I am a big believer in Cloudflare for site security however many people out there activate Cloudflare for server security without thinking about their own infrastructure still leaving them open to attack so here is a simple, but effective guide on how to to secure things just a little more if you’re using Cloudflare.
So, Cloudflare publish all their IP ranges on their support page here: https://www.cloudflare.com/ips/ – as from this post the current IP ranges for both IPv4 and IPv6 are:
# File generated 11/04/2021 184.108.40.206/20 220.127.116.11/22 18.104.22.168/22 22.214.171.124/22 126.96.36.199/18 188.8.131.52/18 184.108.40.206/20 220.127.116.11/20 18.104.22.168/22 22.214.171.124/17 126.96.36.199/15 188.8.131.52/13 184.108.40.206/22 220.127.116.11/13 18.104.22.168/14 2400:cb00::/32 2606:4700::/32 2803:f800::/32 2405:b500::/32 2405:8100::/32 2a06:98c0::/29 2c0f:f248::/32
Right, since we know this we’re going to activate UFW and only allow traffic through Cloudflare. I’m going to assume you know how to pass traffic through Cloudflare + know how to manage DNS records. Also, ensure you have another way to access your server (either physically or another shell) just in case you somehow lock yourself out. I’d also recommend using Mosh for accessing your server.
First, lets set up a basic firewall – lets say your server is listening on HTTP (80) and HTTPS (443) as well as SSH (22) and MOSH.
sudo apt-get install ufw sudo ufw allow ssh sudo ufw allow mosh sudo ufw allow 80/tcp sudo ufw allow 443/tcp sudo ufw enable
Now you have a basic firewall going – you can check it by running sudo ufw status numbered in your terminal. You should see both IPv4 and IPv6 (if enabled) rules spit out. If you’ve got Cloudflare running on your site you can continue – ensure traffic is going via Cloudflare else the following will take your site offline.
Lets automate this – make a new directory called /opt/cloudflare-ufw/ and create a new file called cloudflare-ufw.sh:
#!/bin/sh DIR="$(dirname $(readlink -f $0))" cd $DIR wget https://www.cloudflare.com/ips-v4 -O ips-v4.tmp wget https://www.cloudflare.com/ips-v6 -O ips-v6.tmp mv ips-v4.tmp ips-v4 mv ips-v6.tmp ips-v6 for cfip in `cat ips-v4`; do ufw allow from $cfip to any port http comment "Cloudflare IPv4 HTTP"; done for cfip in `cat ips-v6`; do ufw allow from $cfip to any port http comment "Cloudflare IPv6 HTTP"; done for cfip in `cat ips-v4`; do ufw allow from $cfip to any port https comment "Cloudflare IPv4 HTTPS"; done for cfip in `cat ips-v6`; do ufw allow from $cfip to any port https comment "Cloudflare IPv6 HTTPS"; done ufw reload > /dev/null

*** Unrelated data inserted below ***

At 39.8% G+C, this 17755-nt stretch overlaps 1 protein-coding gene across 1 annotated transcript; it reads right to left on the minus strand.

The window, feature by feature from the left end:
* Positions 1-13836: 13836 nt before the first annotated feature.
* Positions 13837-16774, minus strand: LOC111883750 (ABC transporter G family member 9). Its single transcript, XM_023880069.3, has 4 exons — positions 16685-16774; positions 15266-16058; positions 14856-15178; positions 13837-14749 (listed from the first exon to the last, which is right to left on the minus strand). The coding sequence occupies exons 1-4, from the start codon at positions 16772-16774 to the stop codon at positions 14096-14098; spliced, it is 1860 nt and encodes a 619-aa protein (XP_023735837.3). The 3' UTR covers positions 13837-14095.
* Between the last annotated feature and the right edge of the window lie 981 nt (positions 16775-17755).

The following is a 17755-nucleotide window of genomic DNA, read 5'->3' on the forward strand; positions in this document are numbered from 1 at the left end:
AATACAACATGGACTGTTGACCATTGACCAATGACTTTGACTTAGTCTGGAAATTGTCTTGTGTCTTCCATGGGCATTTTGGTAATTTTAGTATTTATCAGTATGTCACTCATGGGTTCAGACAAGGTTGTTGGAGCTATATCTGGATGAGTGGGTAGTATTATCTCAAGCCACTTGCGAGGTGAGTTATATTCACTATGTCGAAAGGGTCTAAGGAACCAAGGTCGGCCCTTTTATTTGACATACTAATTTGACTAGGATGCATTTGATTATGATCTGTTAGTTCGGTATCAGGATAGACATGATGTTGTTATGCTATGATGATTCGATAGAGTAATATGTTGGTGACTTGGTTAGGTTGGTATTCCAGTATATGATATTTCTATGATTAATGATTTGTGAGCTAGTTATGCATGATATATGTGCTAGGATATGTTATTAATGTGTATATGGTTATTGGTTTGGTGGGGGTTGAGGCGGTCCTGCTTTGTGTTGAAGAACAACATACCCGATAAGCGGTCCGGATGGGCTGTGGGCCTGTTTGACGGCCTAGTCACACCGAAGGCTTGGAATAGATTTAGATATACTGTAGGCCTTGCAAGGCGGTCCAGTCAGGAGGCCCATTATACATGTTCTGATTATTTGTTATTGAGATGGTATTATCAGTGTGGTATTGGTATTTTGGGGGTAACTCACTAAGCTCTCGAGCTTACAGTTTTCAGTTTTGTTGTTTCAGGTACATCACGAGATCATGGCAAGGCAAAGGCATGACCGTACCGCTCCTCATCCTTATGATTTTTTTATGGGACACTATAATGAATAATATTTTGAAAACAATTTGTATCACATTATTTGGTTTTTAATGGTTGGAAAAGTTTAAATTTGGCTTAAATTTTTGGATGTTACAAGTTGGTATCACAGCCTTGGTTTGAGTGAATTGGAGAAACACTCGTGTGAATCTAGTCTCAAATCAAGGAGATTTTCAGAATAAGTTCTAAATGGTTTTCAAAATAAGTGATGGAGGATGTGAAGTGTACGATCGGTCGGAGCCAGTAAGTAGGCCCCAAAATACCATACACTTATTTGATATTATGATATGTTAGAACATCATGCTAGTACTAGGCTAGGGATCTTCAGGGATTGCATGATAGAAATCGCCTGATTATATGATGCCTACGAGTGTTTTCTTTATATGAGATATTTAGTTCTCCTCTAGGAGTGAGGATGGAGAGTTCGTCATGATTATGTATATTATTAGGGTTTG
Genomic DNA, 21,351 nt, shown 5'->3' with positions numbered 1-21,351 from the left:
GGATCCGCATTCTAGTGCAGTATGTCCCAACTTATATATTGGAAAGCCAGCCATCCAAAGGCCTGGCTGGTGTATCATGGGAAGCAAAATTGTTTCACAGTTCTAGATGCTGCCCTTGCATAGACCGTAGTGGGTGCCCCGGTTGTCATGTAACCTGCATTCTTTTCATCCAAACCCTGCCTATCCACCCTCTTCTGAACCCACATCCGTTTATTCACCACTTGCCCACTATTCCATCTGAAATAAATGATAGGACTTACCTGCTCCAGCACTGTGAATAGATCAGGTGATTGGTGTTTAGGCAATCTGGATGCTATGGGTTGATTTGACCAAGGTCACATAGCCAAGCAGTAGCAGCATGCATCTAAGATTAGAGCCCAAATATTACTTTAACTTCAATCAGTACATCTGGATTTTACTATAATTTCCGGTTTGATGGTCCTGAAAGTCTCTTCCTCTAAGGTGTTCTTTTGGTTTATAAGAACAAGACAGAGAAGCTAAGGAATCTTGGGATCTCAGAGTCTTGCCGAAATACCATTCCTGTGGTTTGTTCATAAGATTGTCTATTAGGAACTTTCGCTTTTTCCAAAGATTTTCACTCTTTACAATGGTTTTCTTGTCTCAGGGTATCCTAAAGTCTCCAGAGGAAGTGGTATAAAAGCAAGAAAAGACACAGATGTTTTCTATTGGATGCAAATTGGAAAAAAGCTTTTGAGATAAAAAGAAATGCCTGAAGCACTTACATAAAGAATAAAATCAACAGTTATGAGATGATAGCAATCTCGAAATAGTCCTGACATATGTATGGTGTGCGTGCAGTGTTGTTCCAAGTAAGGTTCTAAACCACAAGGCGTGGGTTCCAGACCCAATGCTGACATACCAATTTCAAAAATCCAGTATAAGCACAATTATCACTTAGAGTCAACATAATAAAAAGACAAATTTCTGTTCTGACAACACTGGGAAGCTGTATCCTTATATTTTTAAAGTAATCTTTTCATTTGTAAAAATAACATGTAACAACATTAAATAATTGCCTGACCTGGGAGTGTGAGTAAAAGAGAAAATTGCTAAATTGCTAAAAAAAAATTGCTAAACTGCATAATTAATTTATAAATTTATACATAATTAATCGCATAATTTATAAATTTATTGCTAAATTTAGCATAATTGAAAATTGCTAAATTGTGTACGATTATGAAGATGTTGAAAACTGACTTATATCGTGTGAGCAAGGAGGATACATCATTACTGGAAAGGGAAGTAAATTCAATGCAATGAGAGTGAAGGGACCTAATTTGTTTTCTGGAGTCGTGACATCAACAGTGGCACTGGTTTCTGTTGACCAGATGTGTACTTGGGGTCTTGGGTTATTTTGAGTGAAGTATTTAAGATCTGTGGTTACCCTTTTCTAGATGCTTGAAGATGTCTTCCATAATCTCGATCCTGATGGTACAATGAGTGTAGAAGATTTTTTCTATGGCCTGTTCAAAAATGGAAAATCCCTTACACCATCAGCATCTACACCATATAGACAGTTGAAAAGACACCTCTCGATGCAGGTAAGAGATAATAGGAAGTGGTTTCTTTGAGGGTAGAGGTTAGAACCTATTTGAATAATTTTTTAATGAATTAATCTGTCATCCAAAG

Make this executable with “chmod +x /opt/cloudflare-ufw/cloudflare-ufw.sh” and add it to your crontab (crontab -e):
0 0 * * * bash /opt/cloudflare-ufw/cloudflare-ufw.sh >/dev/null 2>&1
This will make the script run daily at midnight (Cloudflare don’t update their IP lists too often, and if they do they do send out an email).
Clear out your old “allow-all” rules above by running “sudo ufw delete allow 80/tcp && sudo ufw delete allow 443/tcp”
And if you got this far and you can access your website then you’ve further secured your server. Congrats!
Extra for iptables:
With Oracle Cloud you can’t really use UFW due to their use of iptables for management. Using UFW will break one of these VM’s – it isn’t worth it.
Save this in /opt/cloudflare-iptables.sh:
#!/bin/bash sleep 15 for i in `curl https://www.cloudflare.com/ips-v4`; do iptables -I INPUT -p tcp -m multiport --dports http,https -s $i -j ACCEPT; done for i in `curl https://www.cloudflare.com/ips-v6`; do ip6tables -I INPUT -p tcp -m multiport --dports http,https -s $i -j ACCEPT; done iptables -A INPUT -p tcp -m multiport --dports http,https -j DROP ip6tables -A INPUT -p tcp -m multiport --dports http,https -j DROP
chmod +x /opt/cloudflare-iptables.sh to make it executable.
Now, let’s use systemd to run it on startup (I didn’t want to mess with the Oracle Cloud rules / double-up rules) – add a new file /etc/systemd/system/webfirewall.service:
[Unit] After=network.service [Service] ExecStart=/opt/cloudflare-iptables.sh [Install] WantedBy=default.target
Now, run systemctl daemon-reload and enable the service with systemctl enable webfirewall.service. On reboot, your Oracle Cloud server will grab updated IP address from Cloudflare and apply them to iptables automatically.